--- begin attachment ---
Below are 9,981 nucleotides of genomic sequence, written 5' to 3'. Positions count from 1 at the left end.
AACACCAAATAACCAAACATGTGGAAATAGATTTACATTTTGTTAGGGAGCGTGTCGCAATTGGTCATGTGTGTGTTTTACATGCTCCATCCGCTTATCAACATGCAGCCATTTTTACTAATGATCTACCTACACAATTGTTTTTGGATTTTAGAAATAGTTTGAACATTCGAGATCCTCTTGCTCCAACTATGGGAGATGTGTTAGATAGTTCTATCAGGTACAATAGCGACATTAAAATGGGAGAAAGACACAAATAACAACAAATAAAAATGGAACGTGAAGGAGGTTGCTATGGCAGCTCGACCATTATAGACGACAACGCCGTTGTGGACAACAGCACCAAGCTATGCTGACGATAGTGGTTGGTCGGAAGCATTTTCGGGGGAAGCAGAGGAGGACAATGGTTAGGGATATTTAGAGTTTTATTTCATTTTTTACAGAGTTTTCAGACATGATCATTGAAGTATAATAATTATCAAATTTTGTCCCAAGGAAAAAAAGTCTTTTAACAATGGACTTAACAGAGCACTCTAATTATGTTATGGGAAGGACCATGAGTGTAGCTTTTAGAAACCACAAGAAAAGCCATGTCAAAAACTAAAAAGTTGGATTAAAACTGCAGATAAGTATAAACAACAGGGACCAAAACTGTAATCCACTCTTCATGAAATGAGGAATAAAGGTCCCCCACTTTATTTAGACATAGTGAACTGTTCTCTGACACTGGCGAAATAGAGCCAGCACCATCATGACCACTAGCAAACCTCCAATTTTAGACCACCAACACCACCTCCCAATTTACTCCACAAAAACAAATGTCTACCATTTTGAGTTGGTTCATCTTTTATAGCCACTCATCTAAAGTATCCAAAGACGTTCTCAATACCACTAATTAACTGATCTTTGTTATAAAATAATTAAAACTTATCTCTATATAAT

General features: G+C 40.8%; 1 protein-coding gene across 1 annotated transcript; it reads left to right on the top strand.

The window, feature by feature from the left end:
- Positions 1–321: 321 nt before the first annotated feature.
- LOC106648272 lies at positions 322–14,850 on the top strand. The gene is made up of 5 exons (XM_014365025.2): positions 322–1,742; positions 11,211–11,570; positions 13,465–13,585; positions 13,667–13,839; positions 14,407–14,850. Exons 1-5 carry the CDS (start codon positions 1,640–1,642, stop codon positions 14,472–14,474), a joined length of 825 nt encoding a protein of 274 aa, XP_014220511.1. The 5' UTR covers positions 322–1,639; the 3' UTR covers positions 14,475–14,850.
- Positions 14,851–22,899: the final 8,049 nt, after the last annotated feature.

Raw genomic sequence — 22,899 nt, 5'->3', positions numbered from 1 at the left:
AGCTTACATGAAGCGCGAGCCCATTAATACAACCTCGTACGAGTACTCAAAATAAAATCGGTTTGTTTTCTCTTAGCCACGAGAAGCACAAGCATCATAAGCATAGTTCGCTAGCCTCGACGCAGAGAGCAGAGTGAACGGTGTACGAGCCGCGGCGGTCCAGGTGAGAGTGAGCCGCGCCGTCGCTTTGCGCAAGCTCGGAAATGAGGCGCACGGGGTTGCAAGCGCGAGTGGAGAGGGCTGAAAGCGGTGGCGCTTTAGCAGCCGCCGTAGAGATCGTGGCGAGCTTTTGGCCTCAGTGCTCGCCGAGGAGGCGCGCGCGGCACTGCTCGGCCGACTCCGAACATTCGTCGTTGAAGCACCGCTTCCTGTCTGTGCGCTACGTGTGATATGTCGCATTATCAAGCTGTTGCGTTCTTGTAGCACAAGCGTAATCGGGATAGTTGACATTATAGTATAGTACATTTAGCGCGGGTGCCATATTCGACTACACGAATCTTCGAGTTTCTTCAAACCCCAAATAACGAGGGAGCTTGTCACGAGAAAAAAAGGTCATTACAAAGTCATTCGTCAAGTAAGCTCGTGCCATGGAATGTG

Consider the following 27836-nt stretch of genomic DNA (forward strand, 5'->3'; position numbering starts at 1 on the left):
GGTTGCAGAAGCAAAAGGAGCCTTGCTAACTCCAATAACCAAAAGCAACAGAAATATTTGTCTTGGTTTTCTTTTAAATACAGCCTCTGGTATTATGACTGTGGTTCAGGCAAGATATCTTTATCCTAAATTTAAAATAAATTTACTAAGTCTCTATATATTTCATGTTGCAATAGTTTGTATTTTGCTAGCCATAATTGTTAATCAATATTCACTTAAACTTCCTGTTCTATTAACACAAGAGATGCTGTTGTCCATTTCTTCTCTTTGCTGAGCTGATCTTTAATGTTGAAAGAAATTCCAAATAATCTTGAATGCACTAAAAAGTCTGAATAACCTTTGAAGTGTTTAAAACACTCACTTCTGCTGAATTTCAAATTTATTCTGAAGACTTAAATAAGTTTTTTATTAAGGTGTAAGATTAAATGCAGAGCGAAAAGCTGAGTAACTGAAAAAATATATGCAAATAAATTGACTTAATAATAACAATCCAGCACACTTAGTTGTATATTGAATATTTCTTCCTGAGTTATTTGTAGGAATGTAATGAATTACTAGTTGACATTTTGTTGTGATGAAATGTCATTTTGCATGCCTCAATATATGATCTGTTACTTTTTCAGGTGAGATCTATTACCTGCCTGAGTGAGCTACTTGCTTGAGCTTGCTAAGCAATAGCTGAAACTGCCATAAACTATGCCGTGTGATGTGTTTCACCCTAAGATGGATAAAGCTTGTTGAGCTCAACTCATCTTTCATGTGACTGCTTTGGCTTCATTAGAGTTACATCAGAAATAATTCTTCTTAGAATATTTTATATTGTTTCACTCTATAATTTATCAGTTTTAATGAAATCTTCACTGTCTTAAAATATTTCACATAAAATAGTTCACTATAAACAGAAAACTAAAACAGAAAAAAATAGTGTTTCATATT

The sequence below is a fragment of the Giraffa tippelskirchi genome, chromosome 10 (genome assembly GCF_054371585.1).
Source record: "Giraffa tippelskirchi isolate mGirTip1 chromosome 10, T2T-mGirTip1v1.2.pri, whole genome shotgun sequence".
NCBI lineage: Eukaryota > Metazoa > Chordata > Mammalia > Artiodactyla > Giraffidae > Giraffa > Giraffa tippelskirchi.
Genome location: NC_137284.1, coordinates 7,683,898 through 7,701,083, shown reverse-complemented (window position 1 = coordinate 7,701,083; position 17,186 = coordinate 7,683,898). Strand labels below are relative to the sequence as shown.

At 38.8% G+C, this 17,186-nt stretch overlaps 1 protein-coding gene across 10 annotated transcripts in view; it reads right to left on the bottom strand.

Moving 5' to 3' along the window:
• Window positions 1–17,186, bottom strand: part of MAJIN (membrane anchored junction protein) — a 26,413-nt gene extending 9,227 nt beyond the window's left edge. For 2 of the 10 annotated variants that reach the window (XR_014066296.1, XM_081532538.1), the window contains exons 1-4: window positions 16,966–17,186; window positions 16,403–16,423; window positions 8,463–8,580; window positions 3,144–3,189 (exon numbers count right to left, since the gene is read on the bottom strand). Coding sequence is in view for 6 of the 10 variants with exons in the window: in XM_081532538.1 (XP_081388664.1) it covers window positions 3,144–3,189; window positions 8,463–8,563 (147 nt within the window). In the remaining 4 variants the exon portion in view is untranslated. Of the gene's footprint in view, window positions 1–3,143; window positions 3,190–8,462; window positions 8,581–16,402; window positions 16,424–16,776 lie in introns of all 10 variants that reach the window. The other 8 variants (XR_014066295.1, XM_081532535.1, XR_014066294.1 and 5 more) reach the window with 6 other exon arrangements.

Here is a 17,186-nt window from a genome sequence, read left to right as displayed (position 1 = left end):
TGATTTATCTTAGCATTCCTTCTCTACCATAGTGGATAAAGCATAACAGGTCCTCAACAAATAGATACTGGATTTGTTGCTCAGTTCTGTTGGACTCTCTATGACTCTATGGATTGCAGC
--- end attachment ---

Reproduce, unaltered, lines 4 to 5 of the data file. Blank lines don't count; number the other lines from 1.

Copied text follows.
The window, feature by feature from the left end:
- Positions 1–321: 321 nt before the first annotated feature.